Name: Genny Jessee
What you Write: Nonfiction
Agent: Jessica Faust
Jessica Faust: Genny Jessee’s queries
Genny Jessee: The best word to describe my process with the query is: serendipity. I had dreamed of writing a book to share my experiences as a mother of a child with a rare, undiagnosed, neurological condition, but I wasn’t sure what kind of book. I knew I wanted it to be more than just my story, to be a resource for parents to help them along the way.
My husband and I run a foundation in memory of our daughter, June, called The June Jessee Memorial Foundation. I’d been writing blogs on the foundation’s website for a few years, but even though I studied journalism in college, I knew my writing could be more professional and have a wider reach. Through a friend of my husband’s, I connected with author/journalist/book collaborator Wendy Paris, who began helping me turn posts into more nuanced personal essays, and to brainstorm about different ways that writing could help parents in this community. While working on a post about keeping a journal, we started talking about how important positive journaling had been to me during June’s short life, and also how inadequate and hurtful I’d found the baby book I bought for June before she was born. We came up with the idea of creating a guided journal/baby book for parents of children like June, who aren’t hitting the typical milestones at the dates most baby books proscribe.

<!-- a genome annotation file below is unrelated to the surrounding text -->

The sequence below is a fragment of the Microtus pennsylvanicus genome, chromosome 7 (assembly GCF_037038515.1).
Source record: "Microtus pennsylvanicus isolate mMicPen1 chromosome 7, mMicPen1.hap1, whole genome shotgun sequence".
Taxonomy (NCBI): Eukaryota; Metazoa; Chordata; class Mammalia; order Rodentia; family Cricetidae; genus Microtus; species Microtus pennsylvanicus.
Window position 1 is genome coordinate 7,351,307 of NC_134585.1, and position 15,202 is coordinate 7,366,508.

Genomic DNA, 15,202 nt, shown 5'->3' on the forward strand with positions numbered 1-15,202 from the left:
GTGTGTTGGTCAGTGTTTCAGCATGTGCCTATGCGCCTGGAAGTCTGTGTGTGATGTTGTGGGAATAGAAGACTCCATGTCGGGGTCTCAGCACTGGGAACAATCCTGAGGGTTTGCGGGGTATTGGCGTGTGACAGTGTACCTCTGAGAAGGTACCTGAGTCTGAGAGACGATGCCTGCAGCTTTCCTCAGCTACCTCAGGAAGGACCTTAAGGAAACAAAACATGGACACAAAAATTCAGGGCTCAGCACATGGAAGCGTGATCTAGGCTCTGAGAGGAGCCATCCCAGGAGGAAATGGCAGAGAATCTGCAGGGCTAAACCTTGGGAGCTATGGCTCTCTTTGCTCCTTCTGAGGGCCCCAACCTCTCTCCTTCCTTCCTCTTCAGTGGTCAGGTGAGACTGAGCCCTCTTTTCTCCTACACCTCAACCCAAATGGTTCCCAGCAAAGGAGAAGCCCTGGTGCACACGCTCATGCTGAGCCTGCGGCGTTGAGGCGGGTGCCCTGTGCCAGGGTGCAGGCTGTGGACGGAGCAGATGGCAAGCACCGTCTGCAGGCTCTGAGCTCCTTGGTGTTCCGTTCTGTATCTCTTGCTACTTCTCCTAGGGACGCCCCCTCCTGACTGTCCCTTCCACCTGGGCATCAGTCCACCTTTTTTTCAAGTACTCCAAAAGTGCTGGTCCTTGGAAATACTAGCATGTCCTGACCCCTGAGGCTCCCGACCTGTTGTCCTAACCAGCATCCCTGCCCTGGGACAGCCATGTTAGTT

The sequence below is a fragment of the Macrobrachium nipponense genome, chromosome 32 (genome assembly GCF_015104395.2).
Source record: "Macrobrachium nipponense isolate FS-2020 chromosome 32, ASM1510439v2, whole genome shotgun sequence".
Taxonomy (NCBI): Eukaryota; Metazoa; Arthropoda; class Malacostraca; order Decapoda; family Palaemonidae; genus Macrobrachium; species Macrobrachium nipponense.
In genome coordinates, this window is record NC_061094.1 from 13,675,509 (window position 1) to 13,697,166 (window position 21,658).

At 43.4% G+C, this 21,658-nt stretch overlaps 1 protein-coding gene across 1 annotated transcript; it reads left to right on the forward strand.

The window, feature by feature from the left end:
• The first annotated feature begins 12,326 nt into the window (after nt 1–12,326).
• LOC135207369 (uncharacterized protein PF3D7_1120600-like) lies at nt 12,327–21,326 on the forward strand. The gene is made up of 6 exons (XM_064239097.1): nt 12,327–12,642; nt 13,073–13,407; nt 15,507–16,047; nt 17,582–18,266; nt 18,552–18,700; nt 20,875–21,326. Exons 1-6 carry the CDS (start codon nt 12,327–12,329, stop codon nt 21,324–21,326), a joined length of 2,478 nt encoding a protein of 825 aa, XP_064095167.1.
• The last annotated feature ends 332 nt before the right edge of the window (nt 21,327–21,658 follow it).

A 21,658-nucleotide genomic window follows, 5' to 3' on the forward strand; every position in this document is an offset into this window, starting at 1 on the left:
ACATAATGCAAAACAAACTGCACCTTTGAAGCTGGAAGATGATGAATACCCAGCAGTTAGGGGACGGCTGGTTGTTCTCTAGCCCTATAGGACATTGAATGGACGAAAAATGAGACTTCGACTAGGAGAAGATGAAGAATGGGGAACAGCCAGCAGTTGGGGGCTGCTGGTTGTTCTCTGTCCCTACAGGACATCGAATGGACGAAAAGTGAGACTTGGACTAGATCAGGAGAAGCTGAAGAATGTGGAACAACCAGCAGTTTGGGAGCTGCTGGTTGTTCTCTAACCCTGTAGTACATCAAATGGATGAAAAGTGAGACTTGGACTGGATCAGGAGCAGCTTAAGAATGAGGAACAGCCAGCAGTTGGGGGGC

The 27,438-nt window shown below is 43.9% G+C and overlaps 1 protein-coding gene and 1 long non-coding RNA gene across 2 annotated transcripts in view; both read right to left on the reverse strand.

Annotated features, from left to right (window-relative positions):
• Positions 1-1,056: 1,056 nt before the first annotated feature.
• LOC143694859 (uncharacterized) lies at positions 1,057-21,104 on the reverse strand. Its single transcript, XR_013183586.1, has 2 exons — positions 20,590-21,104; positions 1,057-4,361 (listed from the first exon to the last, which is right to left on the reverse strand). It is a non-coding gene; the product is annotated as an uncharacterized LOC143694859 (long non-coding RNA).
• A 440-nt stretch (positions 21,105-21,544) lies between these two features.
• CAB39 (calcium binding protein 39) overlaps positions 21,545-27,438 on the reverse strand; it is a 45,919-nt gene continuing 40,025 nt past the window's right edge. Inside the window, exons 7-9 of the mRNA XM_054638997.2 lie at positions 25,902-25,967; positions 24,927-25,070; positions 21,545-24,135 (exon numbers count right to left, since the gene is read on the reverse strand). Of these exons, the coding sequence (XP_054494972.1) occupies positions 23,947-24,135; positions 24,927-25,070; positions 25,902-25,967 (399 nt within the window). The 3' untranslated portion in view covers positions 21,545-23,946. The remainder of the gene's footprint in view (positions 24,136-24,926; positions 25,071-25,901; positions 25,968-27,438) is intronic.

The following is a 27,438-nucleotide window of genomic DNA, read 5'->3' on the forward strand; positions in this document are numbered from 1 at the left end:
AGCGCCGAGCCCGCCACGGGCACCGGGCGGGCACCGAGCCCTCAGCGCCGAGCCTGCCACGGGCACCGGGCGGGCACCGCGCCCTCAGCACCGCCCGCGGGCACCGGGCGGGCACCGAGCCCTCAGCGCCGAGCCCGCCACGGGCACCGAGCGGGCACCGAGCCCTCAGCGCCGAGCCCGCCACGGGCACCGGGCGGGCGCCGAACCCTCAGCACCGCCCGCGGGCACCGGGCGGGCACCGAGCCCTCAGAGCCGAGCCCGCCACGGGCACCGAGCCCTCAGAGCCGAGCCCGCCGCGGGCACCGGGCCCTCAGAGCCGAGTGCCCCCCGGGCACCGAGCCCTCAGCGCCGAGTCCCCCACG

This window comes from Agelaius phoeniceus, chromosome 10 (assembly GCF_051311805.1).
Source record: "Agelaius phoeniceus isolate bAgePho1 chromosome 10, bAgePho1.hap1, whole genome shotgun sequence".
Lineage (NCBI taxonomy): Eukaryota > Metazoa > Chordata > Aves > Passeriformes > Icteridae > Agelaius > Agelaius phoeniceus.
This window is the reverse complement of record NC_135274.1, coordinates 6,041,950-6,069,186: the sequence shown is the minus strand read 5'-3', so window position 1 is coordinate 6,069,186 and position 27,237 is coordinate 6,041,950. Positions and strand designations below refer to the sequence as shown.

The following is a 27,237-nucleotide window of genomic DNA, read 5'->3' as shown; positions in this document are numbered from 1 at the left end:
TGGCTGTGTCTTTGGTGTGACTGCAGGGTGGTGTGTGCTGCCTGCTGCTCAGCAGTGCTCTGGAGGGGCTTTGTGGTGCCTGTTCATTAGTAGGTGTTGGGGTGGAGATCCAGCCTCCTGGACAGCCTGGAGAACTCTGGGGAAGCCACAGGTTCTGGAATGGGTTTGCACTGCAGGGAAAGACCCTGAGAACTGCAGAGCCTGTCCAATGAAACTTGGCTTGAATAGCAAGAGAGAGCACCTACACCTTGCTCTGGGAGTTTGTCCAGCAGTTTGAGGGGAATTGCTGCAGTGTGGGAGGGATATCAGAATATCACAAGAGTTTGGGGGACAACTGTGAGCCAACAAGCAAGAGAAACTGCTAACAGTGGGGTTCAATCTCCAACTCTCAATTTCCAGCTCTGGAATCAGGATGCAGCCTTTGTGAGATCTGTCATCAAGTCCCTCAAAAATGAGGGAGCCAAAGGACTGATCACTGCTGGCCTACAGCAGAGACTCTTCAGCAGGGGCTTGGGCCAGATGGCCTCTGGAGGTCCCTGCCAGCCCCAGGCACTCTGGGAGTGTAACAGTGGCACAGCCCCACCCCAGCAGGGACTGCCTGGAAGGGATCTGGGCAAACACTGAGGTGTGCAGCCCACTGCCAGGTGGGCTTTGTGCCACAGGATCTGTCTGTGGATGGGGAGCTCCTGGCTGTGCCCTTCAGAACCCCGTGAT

A few months later, Wendy saw a tweet from Jessica Faust that said she was looking to represent authors working on guided journals. This was exactly the connection and encouragement I needed! I immediately reached out to Jessica, shared our idea, and asked if she’d be interested. She responded immediately with her query link and guidelines. I thought maybe it was an auto-response, but when I didn’t send a proposal right away, Jessica followed up, asking for it.
We took some time to really flesh out the concept. I’d never written a book proposal before, and the whole thing felt daunting. I finally hit “send,” thinking, Genny, don’t get your hopes up.I wasn’t sure Jessica would like the idea, but the process of hammering out the proposal definitely made me sure that this was a book I wanted to write, and one that parents needed.
The next morning at 8:37 am, Jessica emailed me. We talked later that day and I signed with her that week.
I’ve always felt that June brought amazing people into my life. The therapists, doctors and other parents I met through her short life helped guide us at the time, and have become great friends and supporters. Even now, I feel like she is nudging me towards people and opportunities. This whole query process has felt a lot like June to me, too.